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Google, Apple in regulators' cross hairs again

June 11, 2010 |  4:05 pm

What happens with Silicon Valley companies is not staying in Silicon Valley.

Regulatory scrutiny is on the rise as two of the region’s most prominent companies find themselves at the center of two different online security and privacy brouhahas that are getting attention in Washington.

The Federal Communications Commission said Friday that it would increase scrutiny of online security and privacy issues in the wake of security breaches involving Apple Inc.'s iPad and Google Inc.'s inadvertent collection of private data by its fleet of Street View cars.

This follows the news that the Federal Bureau of Investigation is opening a probe into the iPad security breach that exposed the personal information of AT&T Inc. customers, including some heavy hitters in Hollywood, government and business.

Joel Gurin, chief of the FCC's consumer and governmental affairs bureau, said in a blog post that the iPad incident appeared to be a classic security breach.

The Google incident involving the collection of personal information sent by consumers over unsecured wireless networks raised important concerns, he said. 

“Whether intentional or not, collecting information sent over WiFi networks clearly infringes on consumer privacy,” he wrote.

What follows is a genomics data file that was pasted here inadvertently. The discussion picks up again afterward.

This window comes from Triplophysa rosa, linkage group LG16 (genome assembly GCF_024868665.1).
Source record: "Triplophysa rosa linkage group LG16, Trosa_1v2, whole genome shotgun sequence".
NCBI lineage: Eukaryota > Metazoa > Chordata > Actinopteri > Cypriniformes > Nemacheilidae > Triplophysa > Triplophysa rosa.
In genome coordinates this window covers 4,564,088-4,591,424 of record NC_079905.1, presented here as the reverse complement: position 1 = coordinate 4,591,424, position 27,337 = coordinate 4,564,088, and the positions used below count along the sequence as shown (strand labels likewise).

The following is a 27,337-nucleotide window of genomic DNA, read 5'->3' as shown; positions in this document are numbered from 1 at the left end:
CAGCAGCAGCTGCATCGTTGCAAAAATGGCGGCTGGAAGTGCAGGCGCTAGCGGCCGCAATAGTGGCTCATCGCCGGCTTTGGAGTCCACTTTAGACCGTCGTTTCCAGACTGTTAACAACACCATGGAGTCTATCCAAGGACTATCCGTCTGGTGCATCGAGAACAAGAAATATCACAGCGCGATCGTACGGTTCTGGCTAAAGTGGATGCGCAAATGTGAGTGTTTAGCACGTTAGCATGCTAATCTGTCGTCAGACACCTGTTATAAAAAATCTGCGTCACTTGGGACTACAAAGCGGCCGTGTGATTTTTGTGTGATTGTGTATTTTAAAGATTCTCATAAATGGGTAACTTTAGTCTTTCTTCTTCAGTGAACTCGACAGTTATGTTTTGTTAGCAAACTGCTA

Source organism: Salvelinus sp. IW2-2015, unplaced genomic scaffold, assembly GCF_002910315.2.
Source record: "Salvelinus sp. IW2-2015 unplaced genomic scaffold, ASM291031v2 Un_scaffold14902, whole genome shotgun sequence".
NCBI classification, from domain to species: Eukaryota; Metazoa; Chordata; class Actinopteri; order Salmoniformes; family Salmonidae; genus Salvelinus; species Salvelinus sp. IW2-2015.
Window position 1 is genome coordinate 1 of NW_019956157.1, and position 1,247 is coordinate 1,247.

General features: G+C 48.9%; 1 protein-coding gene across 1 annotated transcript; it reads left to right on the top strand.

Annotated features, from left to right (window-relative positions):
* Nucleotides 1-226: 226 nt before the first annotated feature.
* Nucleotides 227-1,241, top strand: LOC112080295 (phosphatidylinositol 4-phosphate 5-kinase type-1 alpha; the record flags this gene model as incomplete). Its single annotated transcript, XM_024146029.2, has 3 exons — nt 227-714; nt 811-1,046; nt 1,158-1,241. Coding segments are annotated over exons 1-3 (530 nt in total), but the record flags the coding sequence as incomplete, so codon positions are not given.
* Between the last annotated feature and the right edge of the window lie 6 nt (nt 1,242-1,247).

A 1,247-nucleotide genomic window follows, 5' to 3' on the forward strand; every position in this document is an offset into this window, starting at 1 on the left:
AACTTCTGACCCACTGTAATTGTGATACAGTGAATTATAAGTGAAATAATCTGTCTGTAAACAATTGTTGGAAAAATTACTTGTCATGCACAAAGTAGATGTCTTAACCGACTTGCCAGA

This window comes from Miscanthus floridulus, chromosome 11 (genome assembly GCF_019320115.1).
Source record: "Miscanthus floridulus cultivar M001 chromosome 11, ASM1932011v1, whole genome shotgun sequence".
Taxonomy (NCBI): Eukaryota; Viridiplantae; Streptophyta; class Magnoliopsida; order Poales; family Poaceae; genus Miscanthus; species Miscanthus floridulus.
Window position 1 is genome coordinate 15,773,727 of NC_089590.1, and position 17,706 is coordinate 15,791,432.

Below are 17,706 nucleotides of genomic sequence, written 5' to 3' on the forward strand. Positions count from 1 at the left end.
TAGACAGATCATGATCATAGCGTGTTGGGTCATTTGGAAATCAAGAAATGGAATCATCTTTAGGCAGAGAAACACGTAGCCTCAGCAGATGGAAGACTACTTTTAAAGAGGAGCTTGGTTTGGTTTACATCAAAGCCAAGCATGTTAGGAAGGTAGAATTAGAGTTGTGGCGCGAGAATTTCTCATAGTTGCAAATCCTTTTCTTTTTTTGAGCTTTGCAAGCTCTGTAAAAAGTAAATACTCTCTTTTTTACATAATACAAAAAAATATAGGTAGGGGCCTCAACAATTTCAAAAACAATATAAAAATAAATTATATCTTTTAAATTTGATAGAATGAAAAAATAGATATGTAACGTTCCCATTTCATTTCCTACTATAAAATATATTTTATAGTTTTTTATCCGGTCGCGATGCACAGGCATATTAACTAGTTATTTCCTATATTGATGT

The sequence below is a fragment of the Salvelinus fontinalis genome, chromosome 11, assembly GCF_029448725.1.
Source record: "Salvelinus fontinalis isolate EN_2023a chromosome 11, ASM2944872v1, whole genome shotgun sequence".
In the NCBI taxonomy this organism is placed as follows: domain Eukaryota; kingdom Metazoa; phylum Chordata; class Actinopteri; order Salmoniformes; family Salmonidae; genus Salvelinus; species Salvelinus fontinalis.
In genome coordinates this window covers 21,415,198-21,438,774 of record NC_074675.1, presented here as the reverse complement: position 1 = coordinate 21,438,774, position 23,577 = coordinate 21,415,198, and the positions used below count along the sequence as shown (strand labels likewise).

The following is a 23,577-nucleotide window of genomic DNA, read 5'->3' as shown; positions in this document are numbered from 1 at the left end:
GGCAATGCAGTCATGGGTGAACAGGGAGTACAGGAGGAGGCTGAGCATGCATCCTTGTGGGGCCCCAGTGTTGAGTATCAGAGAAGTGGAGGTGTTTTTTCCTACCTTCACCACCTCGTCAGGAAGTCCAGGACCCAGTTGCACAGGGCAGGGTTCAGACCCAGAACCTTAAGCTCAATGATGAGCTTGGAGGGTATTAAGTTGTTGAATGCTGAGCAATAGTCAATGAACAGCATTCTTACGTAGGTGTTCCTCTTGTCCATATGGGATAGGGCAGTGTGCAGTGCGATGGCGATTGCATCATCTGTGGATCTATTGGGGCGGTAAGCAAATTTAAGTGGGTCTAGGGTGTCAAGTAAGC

It was the FCC's first public comment about the Google Wi-Fi incident, but the issue is getting plenty of attention on Capitol Hill. In a letter released by three U.S. congressmen who are urging the Federal Trade Commission to investigate the matter, Google said it didn't believe the act of collecting the information was illegal.

"We emphasize that being lawful and being the right thing to do are two different things, and that collecting payload data was a mistake for which we are profoundly sorry," wrote Pablo Chavez, Google's director of public policy.

He repeated Google's earlier assertions that it did not know it was gathering the data and that it never used the information it collected.

The attorneys general of Missouri and Connecticut are investigating the matter, and several more are considering probes. Google also faces inquiries in other countries. Authorities in Australia, Germany, Italy and Spain are looking into whether there were any criminal violations.

Google is also trying to consolidate the eight lawsuits filed against it in California over the incident.

-- Jessica Guynn